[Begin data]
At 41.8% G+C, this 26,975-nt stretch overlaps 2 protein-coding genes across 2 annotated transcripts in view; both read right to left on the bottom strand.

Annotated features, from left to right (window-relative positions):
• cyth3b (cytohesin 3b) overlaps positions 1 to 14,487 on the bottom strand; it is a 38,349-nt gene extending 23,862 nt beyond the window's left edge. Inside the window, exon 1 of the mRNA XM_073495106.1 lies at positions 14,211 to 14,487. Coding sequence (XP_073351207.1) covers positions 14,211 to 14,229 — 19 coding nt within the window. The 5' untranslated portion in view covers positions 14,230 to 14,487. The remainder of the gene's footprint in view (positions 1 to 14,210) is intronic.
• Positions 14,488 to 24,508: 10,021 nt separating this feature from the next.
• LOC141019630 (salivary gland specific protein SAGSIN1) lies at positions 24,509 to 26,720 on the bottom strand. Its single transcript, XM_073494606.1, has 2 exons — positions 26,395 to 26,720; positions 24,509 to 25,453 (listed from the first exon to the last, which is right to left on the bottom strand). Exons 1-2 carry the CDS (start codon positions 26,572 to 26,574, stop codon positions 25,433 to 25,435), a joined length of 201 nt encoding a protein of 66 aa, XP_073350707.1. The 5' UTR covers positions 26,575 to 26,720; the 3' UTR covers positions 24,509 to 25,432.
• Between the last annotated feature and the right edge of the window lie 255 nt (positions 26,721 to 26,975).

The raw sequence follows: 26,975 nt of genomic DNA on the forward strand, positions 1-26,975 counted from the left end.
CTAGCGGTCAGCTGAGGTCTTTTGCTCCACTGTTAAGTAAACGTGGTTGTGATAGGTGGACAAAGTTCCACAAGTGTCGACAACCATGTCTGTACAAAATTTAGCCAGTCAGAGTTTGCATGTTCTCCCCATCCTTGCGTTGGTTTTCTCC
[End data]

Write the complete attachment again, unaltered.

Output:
At 41.8% G+C, this 26,975-nt stretch overlaps 2 protein-coding genes across 2 annotated transcripts in view; both read right to left on the bottom strand.

Annotated features, from left to right (window-relative positions):
• cyth3b (cytohesin 3b) overlaps positions 1 to 14,487 on the bottom strand; it is a 38,349-nt gene extending 23,862 nt beyond the window's left edge. Inside the window, exon 1 of the mRNA XM_073495106.1 lies at positions 14,211 to 14,487. Coding sequence (XP_073351207.1) covers positions 14,211 to 14,229 — 19 coding nt within the window. The 5' untranslated portion in view covers positions 14,230 to 14,487. The remainder of the gene's footprint in view (positions 1 to 14,210) is intronic.
• Positions 14,488 to 24,508: 10,021 nt separating this feature from the next.
• LOC141019630 (salivary gland specific protein SAGSIN1) lies at positions 24,509 to 26,720 on the bottom strand. Its single transcript, XM_073494606.1, has 2 exons — positions 26,395 to 26,720; positions 24,509 to 25,453 (listed from the first exon to the last, which is right to left on the bottom strand). Exons 1-2 carry the CDS (start codon positions 26,572 to 26,574, stop codon positions 25,433 to 25,435), a joined length of 201 nt encoding a protein of 66 aa, XP_073350707.1. The 5' UTR covers positions 26,575 to 26,720; the 3' UTR covers positions 24,509 to 25,432.
• Between the last annotated feature and the right edge of the window lie 255 nt (positions 26,721 to 26,975).

The raw sequence follows: 26,975 nt of genomic DNA on the forward strand, positions 1-26,975 counted from the left end.
CTAGCGGTCAGCTGAGGTCTTTTGCTCCACTGTTAAGTAAACGTGGTTGTGATAGGTGGACAAAGTTCCACAAGTGTCGACAACCATGTCTGTACAAAATTTAGCCAGTCAGAGTTTGCATGTTCTCCCCATCCTTGCGTTGGTTTTCTCC